Rohrer Corporation v. Dane Electric
Order denying Plaintiff's Rule 60(a) Motion to correct judgment entry Nunc Pro Tunc (Related Doc # 95 ). Magistrate Judge Nancy A. Vecchiarelli on 6/29/2011.(P,G)
UNITED STATES DISTRICT COURT
NORTHERN DISTRICT OF OHIO
CASE NO. 1:10-CV-958
NANCY A. VECCHIARELLI
Doc. No. 95
This case is before the undersigned United States Magistrate Judge pursuant to
the consent of the parties entered under the authority of 28 U.S.C. § 636(c) and Federal
Rule of Civil Procedure 73. Before the Court is Plaintiff, Rohrer Corporation’s (“Rohrer”)
“Rule 60(a) Motion to Correct Judgment Entry Nunc Pro Tunc” (“Motion to Correct”).
(Doc. No. 95.) Defendant, Dane Electric (“Dane”) opposes. (Doc. No. 102.) For the
reasons set forth below, Rohrer’s Motion to Correct is DENIED.
Rohrer sued Dane on four theories: breach of settlement agreement, breach of
contract, money due on an account, and unjust enrichment. (2d Amend. Compl. 2-4,
Doc. No. 34.) On June 6, 2011, the parties proceeded to trial by jury on all four counts.
(Minute-Order 6/6/11, Doc. No. 87.) On June 9, 2011, Rohrer’s counsel explained to
the jury in its closing argument that, if the jury found Rohrer had met its burden on its
breach of settlement claim, the jury did not have to consider Rohrer’s other claims. On
June 10, 2011, however, the Court instructed the jury that an award of damages for any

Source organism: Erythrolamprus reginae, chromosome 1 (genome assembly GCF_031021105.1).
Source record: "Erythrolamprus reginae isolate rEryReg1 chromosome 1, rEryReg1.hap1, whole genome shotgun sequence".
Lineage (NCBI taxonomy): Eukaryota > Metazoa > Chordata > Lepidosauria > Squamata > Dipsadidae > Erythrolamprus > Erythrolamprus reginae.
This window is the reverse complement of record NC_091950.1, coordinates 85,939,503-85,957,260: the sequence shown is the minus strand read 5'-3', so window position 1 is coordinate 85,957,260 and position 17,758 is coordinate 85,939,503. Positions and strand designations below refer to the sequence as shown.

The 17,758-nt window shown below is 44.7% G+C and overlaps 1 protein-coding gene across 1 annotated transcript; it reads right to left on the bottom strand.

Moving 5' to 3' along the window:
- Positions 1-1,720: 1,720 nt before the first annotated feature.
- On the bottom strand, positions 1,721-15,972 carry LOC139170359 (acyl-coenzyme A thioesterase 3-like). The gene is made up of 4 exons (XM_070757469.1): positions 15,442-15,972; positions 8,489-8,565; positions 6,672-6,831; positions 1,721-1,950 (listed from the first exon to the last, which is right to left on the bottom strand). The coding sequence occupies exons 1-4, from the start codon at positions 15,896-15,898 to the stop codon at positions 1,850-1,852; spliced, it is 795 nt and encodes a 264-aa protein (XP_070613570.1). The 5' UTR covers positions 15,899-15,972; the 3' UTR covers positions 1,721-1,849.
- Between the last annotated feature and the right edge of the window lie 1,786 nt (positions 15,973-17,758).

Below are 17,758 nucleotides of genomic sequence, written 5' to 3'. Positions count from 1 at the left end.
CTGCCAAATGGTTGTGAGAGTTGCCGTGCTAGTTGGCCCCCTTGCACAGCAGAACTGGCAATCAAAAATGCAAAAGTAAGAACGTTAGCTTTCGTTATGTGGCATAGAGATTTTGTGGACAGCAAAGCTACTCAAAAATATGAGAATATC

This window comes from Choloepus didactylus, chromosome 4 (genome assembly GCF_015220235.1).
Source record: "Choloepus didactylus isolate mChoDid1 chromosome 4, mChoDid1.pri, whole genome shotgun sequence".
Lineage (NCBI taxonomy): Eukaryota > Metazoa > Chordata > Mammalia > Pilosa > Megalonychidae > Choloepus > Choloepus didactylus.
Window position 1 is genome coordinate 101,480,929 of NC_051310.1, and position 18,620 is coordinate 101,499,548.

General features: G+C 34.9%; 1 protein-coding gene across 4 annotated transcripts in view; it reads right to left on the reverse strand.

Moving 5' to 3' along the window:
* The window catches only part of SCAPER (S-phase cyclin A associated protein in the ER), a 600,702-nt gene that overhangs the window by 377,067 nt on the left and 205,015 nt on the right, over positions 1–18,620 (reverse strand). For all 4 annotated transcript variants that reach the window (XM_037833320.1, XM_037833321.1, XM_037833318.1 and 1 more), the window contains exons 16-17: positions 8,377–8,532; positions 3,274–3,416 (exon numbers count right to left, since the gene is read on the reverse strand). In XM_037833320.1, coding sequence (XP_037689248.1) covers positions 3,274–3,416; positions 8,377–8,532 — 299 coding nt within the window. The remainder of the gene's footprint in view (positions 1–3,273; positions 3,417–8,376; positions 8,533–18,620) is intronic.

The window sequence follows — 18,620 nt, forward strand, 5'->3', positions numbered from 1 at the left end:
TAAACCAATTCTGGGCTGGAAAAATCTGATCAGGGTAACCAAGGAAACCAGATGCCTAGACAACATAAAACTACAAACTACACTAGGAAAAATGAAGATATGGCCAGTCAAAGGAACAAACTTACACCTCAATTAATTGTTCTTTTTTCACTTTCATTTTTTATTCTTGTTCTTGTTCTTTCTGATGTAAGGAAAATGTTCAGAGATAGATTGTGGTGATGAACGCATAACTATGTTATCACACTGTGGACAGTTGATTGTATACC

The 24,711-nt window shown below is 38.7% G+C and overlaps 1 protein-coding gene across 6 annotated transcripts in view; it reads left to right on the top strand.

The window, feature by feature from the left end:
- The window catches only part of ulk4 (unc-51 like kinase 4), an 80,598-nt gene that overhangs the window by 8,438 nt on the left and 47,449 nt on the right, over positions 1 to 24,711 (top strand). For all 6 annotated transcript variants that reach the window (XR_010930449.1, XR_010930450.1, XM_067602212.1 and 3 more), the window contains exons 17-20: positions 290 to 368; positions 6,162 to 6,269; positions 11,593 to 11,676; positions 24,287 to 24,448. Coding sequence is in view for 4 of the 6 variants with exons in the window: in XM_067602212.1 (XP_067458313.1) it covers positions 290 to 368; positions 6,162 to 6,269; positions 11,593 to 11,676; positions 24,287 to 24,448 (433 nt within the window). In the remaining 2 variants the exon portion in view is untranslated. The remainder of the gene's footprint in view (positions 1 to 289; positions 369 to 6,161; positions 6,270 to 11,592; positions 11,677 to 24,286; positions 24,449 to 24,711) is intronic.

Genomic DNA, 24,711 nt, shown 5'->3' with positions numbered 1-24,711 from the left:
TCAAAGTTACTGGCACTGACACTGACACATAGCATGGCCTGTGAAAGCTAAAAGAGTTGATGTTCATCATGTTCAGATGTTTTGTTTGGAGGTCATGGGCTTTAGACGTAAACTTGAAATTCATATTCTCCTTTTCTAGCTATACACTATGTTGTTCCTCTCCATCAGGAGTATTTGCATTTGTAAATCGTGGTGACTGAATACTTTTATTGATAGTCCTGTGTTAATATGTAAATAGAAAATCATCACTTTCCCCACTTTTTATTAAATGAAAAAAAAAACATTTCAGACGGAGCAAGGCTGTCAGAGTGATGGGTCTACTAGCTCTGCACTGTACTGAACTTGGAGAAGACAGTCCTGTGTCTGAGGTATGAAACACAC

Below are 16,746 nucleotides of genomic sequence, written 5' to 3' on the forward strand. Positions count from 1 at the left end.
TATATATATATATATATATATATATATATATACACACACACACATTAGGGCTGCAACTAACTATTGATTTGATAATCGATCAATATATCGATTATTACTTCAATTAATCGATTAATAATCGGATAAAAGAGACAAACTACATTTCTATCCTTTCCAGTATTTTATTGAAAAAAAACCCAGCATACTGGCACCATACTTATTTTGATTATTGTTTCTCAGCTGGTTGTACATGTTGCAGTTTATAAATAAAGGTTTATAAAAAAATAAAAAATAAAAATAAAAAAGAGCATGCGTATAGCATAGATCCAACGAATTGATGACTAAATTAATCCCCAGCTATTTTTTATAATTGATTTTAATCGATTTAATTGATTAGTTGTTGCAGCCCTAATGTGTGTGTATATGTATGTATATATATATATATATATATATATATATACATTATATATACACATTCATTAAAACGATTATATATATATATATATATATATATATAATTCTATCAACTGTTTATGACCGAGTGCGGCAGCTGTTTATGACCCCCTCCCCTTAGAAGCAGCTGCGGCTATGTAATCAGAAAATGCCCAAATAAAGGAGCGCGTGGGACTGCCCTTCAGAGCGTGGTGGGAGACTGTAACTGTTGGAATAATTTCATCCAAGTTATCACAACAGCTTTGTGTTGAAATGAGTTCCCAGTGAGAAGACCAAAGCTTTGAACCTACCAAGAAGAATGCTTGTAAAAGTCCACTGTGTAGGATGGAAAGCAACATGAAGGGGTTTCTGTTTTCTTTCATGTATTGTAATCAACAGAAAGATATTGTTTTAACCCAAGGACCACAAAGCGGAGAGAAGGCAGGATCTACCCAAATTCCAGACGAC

of the counts were not cumulative. (See Minute-Order 6/10/11, Doc. No. 92; Jury
Instructions 38, Doc. No. 96.) Rohrer was placed on notice of this jury instruction at the
start of trial and never objected to the instruction.
On June 10, 2011, the jury found in Rohrer’s favor on all four counts. (Verdict
6/10/11, Doc. No. 93.) The jury found Dane liable to Rohrer for breach of settlement
agreement in the amount of $369,391.68; for breach of contract in the amount of $1.00;
for money due on an account in the amount of $369,391.68; and for unjust enrichment
in the amount of $91,967.88. (Verdict 6/10/11, Doc. No. 93.) The Court entered
Judgment in favor of Rohrer and awarded Rohrer $369,391.68 in damages, together
with prejudgment interest and attorney’s fees. (Doc. No. 94.)
On June 12, 2011, Rohrer filed its Motion to Correct pursuant to Federal Rule of
Civil Procedure 60(a). (Doc. No. 95.) Rohrer requests that the Court amend its
Judgment to include an additional award of damages in the amount of $91,967.88,
which is the amount for which the jury found Dane liable on Rohrer’s claim for unjust
enrichment. (Mot. Correct 2.)
On June 27, 2011, Dane filed its response in opposition to Rohrer’s Motion to
Correct. (Doc. No. 102.)
Federal Rule of Civil Procedure 60(a) provides that a court may correct a clerical
mistake or a mistake arising from oversight or omission whenever one is found in a
judgment, order, or other part of the record. Fed. R. Civ. P. 60(a). The basic purpose
of the rule is to authorize the court to correct errors that are mechanical in nature that
arise from oversight or omission. In re Walter, 282 F.3d 434, 440 (6th Cir. 2002) (citing